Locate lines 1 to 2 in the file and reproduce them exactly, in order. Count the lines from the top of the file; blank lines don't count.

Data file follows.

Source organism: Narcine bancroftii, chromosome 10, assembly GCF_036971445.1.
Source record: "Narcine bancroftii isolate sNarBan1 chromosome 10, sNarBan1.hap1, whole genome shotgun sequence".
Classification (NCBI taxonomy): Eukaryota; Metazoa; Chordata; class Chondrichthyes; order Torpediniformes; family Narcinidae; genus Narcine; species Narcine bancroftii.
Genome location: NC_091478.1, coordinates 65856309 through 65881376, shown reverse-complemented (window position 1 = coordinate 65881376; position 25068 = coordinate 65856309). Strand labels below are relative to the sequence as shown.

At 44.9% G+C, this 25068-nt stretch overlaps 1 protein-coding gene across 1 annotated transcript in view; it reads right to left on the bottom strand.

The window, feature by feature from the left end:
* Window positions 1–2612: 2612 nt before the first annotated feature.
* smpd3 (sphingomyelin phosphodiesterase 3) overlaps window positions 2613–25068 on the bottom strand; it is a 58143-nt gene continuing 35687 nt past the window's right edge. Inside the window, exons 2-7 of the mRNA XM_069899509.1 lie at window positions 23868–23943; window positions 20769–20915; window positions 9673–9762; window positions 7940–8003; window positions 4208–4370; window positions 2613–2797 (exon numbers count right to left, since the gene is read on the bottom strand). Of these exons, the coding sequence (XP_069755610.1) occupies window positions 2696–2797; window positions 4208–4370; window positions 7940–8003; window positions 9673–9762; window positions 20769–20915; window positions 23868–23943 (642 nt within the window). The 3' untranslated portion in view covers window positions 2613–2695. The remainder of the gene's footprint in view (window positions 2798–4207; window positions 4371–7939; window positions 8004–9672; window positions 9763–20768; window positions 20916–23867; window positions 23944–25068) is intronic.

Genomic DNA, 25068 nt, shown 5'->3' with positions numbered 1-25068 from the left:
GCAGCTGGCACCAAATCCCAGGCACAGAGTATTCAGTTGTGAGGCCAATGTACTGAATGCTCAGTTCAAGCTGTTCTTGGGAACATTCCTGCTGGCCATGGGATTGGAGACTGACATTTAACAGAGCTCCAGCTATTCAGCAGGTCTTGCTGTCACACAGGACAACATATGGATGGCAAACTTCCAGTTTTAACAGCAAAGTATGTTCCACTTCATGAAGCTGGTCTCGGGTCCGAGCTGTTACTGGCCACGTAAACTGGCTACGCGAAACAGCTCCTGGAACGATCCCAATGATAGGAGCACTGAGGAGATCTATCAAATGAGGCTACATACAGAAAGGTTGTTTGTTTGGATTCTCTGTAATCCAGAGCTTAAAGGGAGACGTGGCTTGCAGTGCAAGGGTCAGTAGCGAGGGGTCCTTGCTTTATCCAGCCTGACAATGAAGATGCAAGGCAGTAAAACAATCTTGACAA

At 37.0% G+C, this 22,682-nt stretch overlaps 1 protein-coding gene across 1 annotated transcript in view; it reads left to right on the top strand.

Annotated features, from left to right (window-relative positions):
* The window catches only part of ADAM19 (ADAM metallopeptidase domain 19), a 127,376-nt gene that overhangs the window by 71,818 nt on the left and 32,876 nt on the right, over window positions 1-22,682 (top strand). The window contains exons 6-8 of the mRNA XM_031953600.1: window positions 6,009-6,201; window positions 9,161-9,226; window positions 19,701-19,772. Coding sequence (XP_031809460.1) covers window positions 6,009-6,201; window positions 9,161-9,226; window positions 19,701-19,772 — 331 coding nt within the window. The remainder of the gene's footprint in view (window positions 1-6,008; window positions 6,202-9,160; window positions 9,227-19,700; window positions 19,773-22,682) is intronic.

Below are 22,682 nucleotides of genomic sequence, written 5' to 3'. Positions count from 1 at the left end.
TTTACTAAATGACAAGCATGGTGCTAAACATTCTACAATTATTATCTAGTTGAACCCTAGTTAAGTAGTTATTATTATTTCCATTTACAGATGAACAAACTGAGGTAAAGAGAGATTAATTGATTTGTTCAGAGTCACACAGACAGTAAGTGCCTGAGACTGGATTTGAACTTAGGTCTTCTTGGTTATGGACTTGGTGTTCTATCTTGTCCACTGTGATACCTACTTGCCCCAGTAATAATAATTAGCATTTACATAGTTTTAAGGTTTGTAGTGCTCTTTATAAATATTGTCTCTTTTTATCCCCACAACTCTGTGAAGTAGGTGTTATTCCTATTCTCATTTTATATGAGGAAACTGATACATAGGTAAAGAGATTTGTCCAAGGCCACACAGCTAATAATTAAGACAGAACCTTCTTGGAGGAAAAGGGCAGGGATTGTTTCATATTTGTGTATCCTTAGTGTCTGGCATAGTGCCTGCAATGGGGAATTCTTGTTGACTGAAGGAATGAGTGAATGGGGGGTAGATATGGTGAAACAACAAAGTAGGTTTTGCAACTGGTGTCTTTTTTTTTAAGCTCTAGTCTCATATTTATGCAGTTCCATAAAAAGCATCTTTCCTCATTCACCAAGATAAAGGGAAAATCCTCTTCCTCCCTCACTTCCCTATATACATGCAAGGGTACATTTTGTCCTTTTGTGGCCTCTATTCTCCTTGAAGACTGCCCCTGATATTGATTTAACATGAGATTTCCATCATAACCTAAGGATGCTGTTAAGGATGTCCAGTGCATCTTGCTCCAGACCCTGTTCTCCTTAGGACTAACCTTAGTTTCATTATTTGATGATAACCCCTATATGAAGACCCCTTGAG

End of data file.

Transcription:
Source organism: Narcine bancroftii, chromosome 10, assembly GCF_036971445.1.
Source record: "Narcine bancroftii isolate sNarBan1 chromosome 10, sNarBan1.hap1, whole genome shotgun sequence".